Therefore, as the law does not quite cover new realities, lawyers try to adapt it in different ways; for example, a judge in Italy condemned three Google executives in criminal court for the posting, by mere citizens of course, of a demeaning video of a disabled boy. Google had brought the video down when it became aware of it, but there was no way for the executives to have acted sooner, and the decision is controversial.
Still, it shows the challenge of applying an old normative framework around protecting privacy to new technology: who is responsible for information on the net?
To begin addressing this new privacy challenge, the OPC has commissioned two discussion papers, one by Jesse Hirsh and one by Kent Glowinski, which will be posted on our website, to explore the new privacy frontier of citizen journalism.
Yet, while citizens have a role, the Internet giants are not immune from responsibility. For example, in our Facebook investigation of 2009, we called upon Facebook to remind users of the need to seek consent from the non-users whose pictures they were posting.
That in itself, however, has its pitfalls: our German counterpart is currently at odds with Facebook on a facial recognition feature that allows Facebook to recognize a person on a picture posted on the site in order to alert them of the posting. The issue there is whether Facebook can keep the biometric information necessary to the facial recognition feature, even though it was collected without explicit consent.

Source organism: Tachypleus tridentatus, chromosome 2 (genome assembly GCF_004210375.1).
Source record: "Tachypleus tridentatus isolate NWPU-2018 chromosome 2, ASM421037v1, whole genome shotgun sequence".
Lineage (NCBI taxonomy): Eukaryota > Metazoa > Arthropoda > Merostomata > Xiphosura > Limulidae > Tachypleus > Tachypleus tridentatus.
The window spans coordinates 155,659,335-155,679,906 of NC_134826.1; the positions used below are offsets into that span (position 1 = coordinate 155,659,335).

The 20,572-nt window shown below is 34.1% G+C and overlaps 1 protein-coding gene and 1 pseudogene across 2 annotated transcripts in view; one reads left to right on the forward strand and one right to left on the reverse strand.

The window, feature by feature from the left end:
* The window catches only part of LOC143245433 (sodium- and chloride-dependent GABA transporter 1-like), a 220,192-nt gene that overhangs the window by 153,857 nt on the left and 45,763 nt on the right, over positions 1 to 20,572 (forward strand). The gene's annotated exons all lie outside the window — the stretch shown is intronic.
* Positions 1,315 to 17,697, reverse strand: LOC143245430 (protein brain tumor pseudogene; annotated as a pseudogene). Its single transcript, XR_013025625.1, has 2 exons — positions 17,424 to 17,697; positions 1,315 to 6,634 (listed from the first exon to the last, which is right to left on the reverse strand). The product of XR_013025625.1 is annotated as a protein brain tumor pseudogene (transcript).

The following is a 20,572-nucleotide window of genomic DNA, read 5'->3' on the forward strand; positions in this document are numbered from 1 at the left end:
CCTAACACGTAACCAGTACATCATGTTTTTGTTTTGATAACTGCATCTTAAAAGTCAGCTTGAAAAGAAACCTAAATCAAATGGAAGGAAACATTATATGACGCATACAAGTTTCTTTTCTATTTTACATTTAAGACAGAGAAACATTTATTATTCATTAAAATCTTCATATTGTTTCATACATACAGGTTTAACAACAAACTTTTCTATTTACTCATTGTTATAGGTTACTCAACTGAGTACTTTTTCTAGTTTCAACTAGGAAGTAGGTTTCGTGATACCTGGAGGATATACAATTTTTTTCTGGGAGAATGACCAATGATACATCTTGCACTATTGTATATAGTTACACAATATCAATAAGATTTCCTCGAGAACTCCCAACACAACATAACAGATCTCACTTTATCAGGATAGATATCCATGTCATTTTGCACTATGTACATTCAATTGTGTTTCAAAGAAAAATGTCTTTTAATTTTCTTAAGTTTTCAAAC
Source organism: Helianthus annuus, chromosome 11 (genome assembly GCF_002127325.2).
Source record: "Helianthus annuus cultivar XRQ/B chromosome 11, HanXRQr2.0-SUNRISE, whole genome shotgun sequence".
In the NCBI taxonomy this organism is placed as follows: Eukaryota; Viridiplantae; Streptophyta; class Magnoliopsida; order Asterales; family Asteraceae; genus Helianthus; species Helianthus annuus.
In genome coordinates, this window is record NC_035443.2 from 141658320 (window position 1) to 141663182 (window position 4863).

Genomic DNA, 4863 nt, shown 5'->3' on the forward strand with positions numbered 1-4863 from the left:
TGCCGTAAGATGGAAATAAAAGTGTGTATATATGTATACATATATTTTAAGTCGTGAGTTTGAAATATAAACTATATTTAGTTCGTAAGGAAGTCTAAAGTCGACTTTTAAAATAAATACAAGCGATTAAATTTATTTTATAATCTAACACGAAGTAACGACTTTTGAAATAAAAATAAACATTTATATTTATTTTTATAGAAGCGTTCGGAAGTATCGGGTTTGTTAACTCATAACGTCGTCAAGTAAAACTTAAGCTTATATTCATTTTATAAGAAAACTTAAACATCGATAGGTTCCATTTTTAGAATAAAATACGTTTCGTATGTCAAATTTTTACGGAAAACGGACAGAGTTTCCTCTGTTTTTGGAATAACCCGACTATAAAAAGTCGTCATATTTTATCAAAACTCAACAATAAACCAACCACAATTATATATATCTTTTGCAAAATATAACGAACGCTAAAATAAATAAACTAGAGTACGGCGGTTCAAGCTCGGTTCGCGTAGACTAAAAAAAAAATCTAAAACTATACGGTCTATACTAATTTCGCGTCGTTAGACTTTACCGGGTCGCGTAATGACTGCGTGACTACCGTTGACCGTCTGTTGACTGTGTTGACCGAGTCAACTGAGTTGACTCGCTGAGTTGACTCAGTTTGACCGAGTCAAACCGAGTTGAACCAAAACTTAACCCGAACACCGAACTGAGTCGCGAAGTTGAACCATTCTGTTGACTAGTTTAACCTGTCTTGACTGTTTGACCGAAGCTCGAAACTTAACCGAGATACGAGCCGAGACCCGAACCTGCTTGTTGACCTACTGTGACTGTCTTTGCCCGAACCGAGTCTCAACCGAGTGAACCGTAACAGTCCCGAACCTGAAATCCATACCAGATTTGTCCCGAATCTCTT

The feature is not offered in Canada, and Facebook is still fighting, so to speak, the German data protection authority on this; still, it does point to yet another frontier in protecting privacy in a new technological and normative context.
And yet the pressure is on to always renegotiate that frontier. Which brings me to my third point: a new commercial environment for privacy.
What’s in it for businesses
You can’t fault businesses for trying to make money. Yes, industry giants are in it for themselves, and industries generally succeed by giving people what they want.
Just look at the UK, to Justice Leveson’s public inquiry into the News of the World privacy violations in the phone-hacking scandal: someone was buying these tabloids.
Industry is banking on our visceral need to control our own reputation, while we keep tabs on each other’s. And social media used on a portable wireless device happens to be the most powerful tool at our disposal to satisfy this need.
Therefore, it makes perfect sense for businesses to present their customers with a cornucopia of networks and apps that make the most of the data capture and dissemination powerhouses that most individuals carry around with them everywhere.
In doing so, businesses that provide consumers with apps, Internet access, wireless, search, cloud computing services, and countless others, have access to a growing mass of information about us.
It is not surprising then that law enforcement authorities are increasingly enlisting private organizations in their surveillance functions.
It explains why the federal government is once more considering legislation to provide law enforcement authorities with access to Internet communications. Even at the state level, the terms of communication are being redefined, and the definition of private and public are being challenged.
This leads me to my fourth point, the new frontier for law enforcement.
What’s in it for law enforcement
Indeed, the power of social media on portable devices is a goldmine for law enforcement activities.
Just as you can’t fault businesses for trying to make money, you certainly can’t fault the police for finding better ways to catch criminals.